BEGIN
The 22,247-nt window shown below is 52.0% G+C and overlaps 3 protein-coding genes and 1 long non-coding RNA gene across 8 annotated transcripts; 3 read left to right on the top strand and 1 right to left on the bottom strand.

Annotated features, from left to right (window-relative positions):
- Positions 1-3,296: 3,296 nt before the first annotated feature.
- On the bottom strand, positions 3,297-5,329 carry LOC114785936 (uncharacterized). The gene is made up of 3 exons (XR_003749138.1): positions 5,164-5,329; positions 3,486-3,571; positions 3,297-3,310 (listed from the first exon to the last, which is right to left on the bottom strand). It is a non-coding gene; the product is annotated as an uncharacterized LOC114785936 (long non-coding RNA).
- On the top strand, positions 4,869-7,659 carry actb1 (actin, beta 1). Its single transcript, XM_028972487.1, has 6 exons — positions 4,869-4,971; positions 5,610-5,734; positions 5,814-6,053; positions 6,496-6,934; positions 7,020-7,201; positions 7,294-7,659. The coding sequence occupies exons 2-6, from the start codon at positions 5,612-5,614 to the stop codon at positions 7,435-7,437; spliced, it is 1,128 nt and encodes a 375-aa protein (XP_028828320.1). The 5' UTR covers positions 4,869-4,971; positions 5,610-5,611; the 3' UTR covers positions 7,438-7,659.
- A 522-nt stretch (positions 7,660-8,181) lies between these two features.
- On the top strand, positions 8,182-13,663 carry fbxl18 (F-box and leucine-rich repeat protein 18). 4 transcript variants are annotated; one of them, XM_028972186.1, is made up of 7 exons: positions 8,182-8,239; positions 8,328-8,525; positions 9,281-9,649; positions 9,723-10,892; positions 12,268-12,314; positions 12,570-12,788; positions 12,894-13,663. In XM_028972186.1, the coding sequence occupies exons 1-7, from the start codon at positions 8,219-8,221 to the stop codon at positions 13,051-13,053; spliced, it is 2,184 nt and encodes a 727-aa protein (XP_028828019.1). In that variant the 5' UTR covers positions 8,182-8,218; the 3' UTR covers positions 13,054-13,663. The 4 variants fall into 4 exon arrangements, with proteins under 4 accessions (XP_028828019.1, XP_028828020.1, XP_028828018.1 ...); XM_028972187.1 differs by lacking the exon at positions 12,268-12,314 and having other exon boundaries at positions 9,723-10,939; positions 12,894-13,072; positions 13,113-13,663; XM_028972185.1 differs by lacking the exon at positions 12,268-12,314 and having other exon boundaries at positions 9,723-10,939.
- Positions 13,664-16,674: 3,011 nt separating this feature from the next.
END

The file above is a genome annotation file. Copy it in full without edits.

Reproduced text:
The 22,247-nt window shown below is 52.0% G+C and overlaps 3 protein-coding genes and 1 long non-coding RNA gene across 8 annotated transcripts; 3 read left to right on the top strand and 1 right to left on the bottom strand.

Annotated features, from left to right (window-relative positions):
- Positions 1-3,296: 3,296 nt before the first annotated feature.
- On the bottom strand, positions 3,297-5,329 carry LOC114785936 (uncharacterized). The gene is made up of 3 exons (XR_003749138.1): positions 5,164-5,329; positions 3,486-3,571; positions 3,297-3,310 (listed from the first exon to the last, which is right to left on the bottom strand). It is a non-coding gene; the product is annotated as an uncharacterized LOC114785936 (long non-coding RNA).
- On the top strand, positions 4,869-7,659 carry actb1 (actin, beta 1). Its single transcript, XM_028972487.1, has 6 exons — positions 4,869-4,971; positions 5,610-5,734; positions 5,814-6,053; positions 6,496-6,934; positions 7,020-7,201; positions 7,294-7,659. The coding sequence occupies exons 2-6, from the start codon at positions 5,612-5,614 to the stop codon at positions 7,435-7,437; spliced, it is 1,128 nt and encodes a 375-aa protein (XP_028828320.1). The 5' UTR covers positions 4,869-4,971; positions 5,610-5,611; the 3' UTR covers positions 7,438-7,659.
- A 522-nt stretch (positions 7,660-8,181) lies between these two features.
- On the top strand, positions 8,182-13,663 carry fbxl18 (F-box and leucine-rich repeat protein 18). 4 transcript variants are annotated; one of them, XM_028972186.1, is made up of 7 exons: positions 8,182-8,239; positions 8,328-8,525; positions 9,281-9,649; positions 9,723-10,892; positions 12,268-12,314; positions 12,570-12,788; positions 12,894-13,663. In XM_028972186.1, the coding sequence occupies exons 1-7, from the start codon at positions 8,219-8,221 to the stop codon at positions 13,051-13,053; spliced, it is 2,184 nt and encodes a 727-aa protein (XP_028828019.1). In that variant the 5' UTR covers positions 8,182-8,218; the 3' UTR covers positions 13,054-13,663. The 4 variants fall into 4 exon arrangements, with proteins under 4 accessions (XP_028828019.1, XP_028828020.1, XP_028828018.1 ...); XM_028972187.1 differs by lacking the exon at positions 12,268-12,314 and having other exon boundaries at positions 9,723-10,939; positions 12,894-13,072; positions 13,113-13,663; XM_028972185.1 differs by lacking the exon at positions 12,268-12,314 and having other exon boundaries at positions 9,723-10,939.
- Positions 13,664-16,674: 3,011 nt separating this feature from the next.